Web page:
Journal Article

Comparison of DNA adduct formation by aristolochic acids in various in vitro activation systems by 32P-post-labelling: evidence for reductive activation by peroxidases.

H H Schmeiser, E Frei, M Wiessler and M Stiborova

in Carcinogenesis

Volume 18, issue 5, pages 1055-1062
Published in print May 1997 | ISSN: 0143-3334
Published online May 1997 | e-ISSN: 1460-2180 | DOI:
Comparison of DNA adduct formation by aristolochic acids in various in vitro activation systems by 32P-post-labelling: evidence for reductive activation by peroxidases.

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Aristolochic acid I (AAI) and aristolochic acid II (AAII), the two major components of the carcinogenic plant extract aristolochic acid (AA), are known to be mutagenic and to form DNA adducts in vivo. According to the structures of the major DNA adducts identified in animals and humans, nitroreduction is the crucial pathway in the metabolic activation of these naturally occurring nitroarenes to their ultimate carcinogenic species. Using the nuclease P1-enhanced version of the 32P-post-labelling assay we investigated the formation of DNA adducts by AAI and AAII in different in vitro activation systems in order to determine the most suitable in vitro system mimicking target tissue activation. Although DNA adducts resulting from oxidative activation of AAs have not yet been identified both reductive and oxidative in vitro systems were employed. In vitro incubations were conducted under standardized conditions (0.3 mM AAs; 4 mM dNp as calf thymus DNA) using rat liver microsomes, xanthine oxidase (a mammalian nitroreductase), horseradish peroxidase, lactoperoxidase and chemical reduction by zinc. Enzymatic incubations were performed under aerobic and anaerobic conditions. A combination of two independent chromatographic systems (ion-exchange chromatography and reversed-phase HPLC) with reference compounds was used for the identification of DNA adducts detected by the 32P-post-labelling assay. The two known major adducts of AAI or AAII found in vivo were generated by all in vitro systems except for incubations with AAII and horseradish peroxidase where two unknown adducts predominated. Irrespective of the in vitro activation system used, the majority of adduct spots obtained were identified as the previously characterized four AA-DNA adducts: dA-AAI, dA-AAII, dG-AAI and dG-AAII. This indicates that both reductive and peroxidative activation of AAI or AAII resulted in chromatographically indistinguishable DNA adducts. Thus, peroxidase mediated activation of AAs led to the formation of the same adducts that had been observed in vivo and upon reductive activation in several in vitro systems. Quantitative analyses of individual adducts formed in the various in vitro systems revealed relative adduct labelling (RAL) values over a 100,000-fold range from 4 in 10(3) for activation of AAII to deoxyadenosine adducts by zinc to only 3 in 10(8) for activation of AAII by lactoperoxidase. The extent of DNA modification by AAI was higher than by AAII in all enzymatic in vitro systems. Only activation by zinc resulted in higher total binding to exogenous DNA by AAII than by AAI. Aerobic incubations with rat liver microsomes generated AAI- and AAII-DNA adduct profiles reproducing profiles in target tissue (forestomach) of rats, thus providing the most appropriate activation among the in vitro systems tested.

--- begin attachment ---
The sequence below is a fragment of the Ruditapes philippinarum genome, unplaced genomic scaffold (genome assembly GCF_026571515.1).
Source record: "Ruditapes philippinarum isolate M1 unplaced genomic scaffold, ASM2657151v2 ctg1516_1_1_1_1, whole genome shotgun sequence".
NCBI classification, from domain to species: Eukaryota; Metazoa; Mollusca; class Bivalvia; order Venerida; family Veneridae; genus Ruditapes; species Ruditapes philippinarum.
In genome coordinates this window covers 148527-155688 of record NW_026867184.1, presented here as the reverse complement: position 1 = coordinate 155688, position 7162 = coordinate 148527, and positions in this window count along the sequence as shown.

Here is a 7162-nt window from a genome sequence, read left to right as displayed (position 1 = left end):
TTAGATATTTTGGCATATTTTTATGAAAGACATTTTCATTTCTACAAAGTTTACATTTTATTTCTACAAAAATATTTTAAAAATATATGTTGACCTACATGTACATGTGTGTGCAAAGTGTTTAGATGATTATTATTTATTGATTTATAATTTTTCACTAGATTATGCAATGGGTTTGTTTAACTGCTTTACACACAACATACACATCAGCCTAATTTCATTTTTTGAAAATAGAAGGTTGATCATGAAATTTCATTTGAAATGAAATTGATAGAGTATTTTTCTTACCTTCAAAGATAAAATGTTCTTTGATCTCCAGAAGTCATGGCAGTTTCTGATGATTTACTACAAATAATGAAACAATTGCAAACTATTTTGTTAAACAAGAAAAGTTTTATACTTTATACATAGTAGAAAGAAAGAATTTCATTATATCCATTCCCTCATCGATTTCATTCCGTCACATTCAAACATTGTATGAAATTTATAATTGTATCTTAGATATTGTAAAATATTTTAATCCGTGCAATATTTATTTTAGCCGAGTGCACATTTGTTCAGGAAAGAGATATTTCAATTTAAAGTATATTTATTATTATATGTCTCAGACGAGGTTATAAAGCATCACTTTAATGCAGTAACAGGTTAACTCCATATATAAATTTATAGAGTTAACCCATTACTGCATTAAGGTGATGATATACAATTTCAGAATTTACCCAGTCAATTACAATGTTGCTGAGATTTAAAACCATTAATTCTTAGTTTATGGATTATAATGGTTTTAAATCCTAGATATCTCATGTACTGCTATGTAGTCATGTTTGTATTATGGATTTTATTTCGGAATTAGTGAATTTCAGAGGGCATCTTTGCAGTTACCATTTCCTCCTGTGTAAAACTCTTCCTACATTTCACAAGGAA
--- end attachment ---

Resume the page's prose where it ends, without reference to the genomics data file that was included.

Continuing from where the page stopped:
Journal Article.  0 words. 

Subjects: Clinical Cytogenetics and Molecular Genetics

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